The Way Forward

The Way Forward: An Isotropic Radiation Of Ideas And Proposals

Paper on life affirm­ing poten­tials of ver­ti­cal farm­ing writ­ten by Prof. Dick­son Despom­mi­er and Dr. Daniel Podmirseg

The Farm­house, Ren­der­ing. ©2018 cour­tesy of Pen­da and Chris Precht

Bosco Ver­ti­cale, Milano, Italy. ©2019 Poli­na Chistyako­va,

Hyper­build­ing, phys­i­cal mod­el. Prof. Bri­an Cody, Daniel Pod­mirseg, Sebas­t­ian Saut­ter et al. ©2014-2015 Insti­tute for Build­ings and Ener­gy, Graz Uni­ver­si­ty of Technology

Ver­ti­cal Farm Ruth­n­er Turm, 1974 © 2016 Daniel Podmirseg

“It‘s a hell of an exciting time we live in. There‘s so much to do. Every challenge can lead us to great opportunities. The keys are: Design. Confidence. Energy.”

The upcom­ing weeks and months, sup­port­ed by rec­om­men­da­tions from sci­en­tists to nar­row down the effects from the new COVID-19 virus, should be used to under­stand how much poten­tial there is to real­ly become part of a crit­i­cal mass which wants to con­tribute to make the city of the future a more resilient, a more cul­ture -based and - most of all - a more life-affirm­ing envi­ron­ment. Based on the cur­rent rate of glob­al urban­iza­tion, by the year 2050 cities will har­bour near­ly 70 per­cent of human­i­ty. That trans­lates rough­ly to 6.8 bil­lion urban dwellers. For near­ly 90 per­cent of our exis­tence, we were appar­ent­ly con­tent to wan­der about, seek­ing refuge in tem­po­rary shel­ters, hunt­ing game ani­mals, and har­vest­ing wild fruits, grains and nuts. This all changed around 10,000 years ago when we invent­ed farm­ing. There­after, agri­cul­ture of many types rapid­ly spread across the globe, afford­ing us the lux­u­ry of not hav­ing to hunt and gath­er for a liv­ing. Cities soon rose up adja­cent to farm­land. Ani­mal hus­bandry gained in pop­u­lar­i­ty much ear­li­er that the first farms but became part of the agri­cul­tur­al land­scape when the cul­ti­va­tion of crops arose. Togeth­er, these two activ­i­ties held the promise of pro­vid­ing human pop­u­la­tions with a sus­tain­able food sup­ply and an ani­mal labour force to make it work. Whole civili- zations evolved from these ear­ly days of food security.

But as we steadi­ly pro­gressed into the mod­ern era, urban cul­tures explod­ed into an astound­ing num­ber of activ­i­ties not relat­ed to grow­ing food. As the phys­i­cal area of the built envi­ron­ment increased to make room for these new activ­i­ties, farms were forced to relo­cate out­side the city lim­its. Most cities grew hel­ter-skel­ter into rab­bit war­rens of dense­ly packed build­ings, mean­der­ing nar­row streets, and a pas­sel of bazaars, back alleys and dead-ends. Inad­ver­tent­ly, they became very unhealthy places in which to live, and many still are. Today, the sit­u­a­tion is even more exag­ger­at­ed, with most farm­land locat­ed hun­dreds to thou­sands of miles away from dense­ly pop­u­lat­ed areas, cre­at­ing daunt­ing logis­tics chal­lenges whose sole intent is to pro­vide a reli­able, steady flow of food items for city dwellers. In addi­tion, many coun­tries do not have enough farm­land to feed their own peo­ple and are forced to import the major­i­ty of their food from oth­er regions of the globe. For exam­ple, most coun­tries of the Arab Emi­rates import over 90 per­cent of their food, and many of them obtain most of their fresh water by dis­till­ing it from the ocean using oil or nat­ur­al gas to gen­er­ate steam that is then con­densed and stored for use.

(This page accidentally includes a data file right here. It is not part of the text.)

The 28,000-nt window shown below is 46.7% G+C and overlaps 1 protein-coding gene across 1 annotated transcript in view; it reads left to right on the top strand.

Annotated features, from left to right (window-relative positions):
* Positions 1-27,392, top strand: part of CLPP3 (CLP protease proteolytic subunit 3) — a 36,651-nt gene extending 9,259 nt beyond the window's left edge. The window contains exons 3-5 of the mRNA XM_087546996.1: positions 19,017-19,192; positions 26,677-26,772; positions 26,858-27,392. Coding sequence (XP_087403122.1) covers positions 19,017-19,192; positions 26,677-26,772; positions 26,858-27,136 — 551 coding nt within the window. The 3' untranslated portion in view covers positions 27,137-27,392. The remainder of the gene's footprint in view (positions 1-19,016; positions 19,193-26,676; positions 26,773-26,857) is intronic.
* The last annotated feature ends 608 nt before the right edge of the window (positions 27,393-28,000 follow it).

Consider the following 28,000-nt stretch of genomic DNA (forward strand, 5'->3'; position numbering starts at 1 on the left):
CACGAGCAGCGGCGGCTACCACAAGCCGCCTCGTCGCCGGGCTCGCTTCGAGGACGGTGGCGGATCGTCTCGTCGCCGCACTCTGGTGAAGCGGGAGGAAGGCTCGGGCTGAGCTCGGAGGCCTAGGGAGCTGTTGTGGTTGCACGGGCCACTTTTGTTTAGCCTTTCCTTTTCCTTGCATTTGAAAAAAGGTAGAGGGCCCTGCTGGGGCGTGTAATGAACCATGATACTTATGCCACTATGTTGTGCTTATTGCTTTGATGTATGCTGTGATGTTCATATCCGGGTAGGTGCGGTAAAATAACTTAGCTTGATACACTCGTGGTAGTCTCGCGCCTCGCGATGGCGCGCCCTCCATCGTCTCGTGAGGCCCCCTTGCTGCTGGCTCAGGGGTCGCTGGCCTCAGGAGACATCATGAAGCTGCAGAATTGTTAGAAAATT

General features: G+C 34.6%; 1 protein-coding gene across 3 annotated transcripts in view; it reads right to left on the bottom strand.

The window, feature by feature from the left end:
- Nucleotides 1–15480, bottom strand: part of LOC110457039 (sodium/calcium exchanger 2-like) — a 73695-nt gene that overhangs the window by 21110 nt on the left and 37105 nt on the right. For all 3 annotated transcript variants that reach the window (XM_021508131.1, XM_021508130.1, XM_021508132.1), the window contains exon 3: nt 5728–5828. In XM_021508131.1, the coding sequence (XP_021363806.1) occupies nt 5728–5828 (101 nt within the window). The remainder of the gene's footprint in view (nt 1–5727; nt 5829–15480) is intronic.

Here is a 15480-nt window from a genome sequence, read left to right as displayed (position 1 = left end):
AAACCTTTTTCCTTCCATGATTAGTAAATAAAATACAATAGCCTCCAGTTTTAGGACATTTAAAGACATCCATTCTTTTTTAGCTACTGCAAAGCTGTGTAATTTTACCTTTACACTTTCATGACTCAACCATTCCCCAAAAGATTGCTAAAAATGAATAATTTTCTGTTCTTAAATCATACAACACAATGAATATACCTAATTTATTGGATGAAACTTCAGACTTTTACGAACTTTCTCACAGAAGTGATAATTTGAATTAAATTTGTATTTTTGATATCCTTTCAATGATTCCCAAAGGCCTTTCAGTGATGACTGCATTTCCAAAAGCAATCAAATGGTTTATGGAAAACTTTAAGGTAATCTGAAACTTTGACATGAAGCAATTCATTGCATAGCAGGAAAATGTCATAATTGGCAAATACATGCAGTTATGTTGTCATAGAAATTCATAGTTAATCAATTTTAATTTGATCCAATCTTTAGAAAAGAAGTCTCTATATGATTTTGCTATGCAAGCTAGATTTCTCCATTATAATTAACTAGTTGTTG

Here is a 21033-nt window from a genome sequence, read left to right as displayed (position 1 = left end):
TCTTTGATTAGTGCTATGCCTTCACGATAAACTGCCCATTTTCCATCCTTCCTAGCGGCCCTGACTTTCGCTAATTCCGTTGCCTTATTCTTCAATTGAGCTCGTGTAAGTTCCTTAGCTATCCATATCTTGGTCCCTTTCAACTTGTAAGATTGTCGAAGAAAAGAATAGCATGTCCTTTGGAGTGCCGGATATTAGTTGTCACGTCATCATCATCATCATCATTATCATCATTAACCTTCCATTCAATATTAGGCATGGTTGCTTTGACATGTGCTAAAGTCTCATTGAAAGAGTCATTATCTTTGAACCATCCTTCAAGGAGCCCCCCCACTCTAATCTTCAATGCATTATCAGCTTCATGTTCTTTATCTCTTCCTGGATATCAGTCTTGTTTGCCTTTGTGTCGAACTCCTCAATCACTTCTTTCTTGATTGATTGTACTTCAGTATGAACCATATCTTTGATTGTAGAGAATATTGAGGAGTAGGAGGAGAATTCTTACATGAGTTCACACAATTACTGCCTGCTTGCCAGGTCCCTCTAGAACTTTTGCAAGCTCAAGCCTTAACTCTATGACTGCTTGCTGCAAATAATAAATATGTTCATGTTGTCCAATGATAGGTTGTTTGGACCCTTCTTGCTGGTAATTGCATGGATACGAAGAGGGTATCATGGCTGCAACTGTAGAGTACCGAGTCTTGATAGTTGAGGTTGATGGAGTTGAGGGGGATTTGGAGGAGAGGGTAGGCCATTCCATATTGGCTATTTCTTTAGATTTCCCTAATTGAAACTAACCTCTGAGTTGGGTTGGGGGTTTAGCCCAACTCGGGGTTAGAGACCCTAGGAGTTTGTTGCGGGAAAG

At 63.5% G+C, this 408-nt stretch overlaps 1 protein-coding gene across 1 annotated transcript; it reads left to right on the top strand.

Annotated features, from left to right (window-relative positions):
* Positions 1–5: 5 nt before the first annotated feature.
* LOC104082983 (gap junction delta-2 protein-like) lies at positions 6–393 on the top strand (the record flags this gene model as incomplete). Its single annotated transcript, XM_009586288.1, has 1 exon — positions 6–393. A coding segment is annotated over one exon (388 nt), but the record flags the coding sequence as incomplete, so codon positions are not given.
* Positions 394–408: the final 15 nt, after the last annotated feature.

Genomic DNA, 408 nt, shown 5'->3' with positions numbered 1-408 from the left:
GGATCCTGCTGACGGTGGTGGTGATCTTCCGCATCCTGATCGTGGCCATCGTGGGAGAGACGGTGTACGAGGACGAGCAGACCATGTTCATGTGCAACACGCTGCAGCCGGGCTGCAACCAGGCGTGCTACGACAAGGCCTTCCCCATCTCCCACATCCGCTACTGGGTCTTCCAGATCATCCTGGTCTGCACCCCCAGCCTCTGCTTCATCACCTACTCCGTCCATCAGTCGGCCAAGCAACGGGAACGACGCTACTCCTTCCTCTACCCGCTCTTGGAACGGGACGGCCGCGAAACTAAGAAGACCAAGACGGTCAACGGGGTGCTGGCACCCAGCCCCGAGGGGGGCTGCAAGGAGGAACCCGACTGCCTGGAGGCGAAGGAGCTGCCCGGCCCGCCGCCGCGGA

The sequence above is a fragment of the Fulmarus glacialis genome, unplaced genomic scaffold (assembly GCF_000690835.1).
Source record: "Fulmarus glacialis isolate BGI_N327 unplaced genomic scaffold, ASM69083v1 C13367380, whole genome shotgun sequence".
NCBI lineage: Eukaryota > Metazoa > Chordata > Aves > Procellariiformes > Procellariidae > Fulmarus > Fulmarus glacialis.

Plan­ning the growth and devel­op­ment of the built envi­ron­ment was with­in the purview of landown­ers, for the most part, and that is still true today. As allud­ed to, life was pre­car­i­ous for most urban inhab­i­tants. Ensur­ing that their health and well-being were part of basic munic­i­pal goals and mis­sion char­ters did not man­i­fest until the advent of pub­lic health in the mid­dle to late 1800s. Com­merce was the eco­nom­ic dri­ver that came to define the evolv­ing urban land­scape. Chron­ic ill­ness­es spe­cif­ic to urban­ites impact­ed by expo­sure to sol­id and liq­uid indus­tri­al and munic­i­pal wastes, as well as being forced to breathe pol­lut­ed air is com­mon­place through­out the less devel­oped world[9], large­ly because main­tain­ing a clean envi­ron­ment under the cur­rent con­fig­u­ra­tion of cen­tral­ized grids is labour and tech­nol­o­gy-inten­sive, and hence expensive.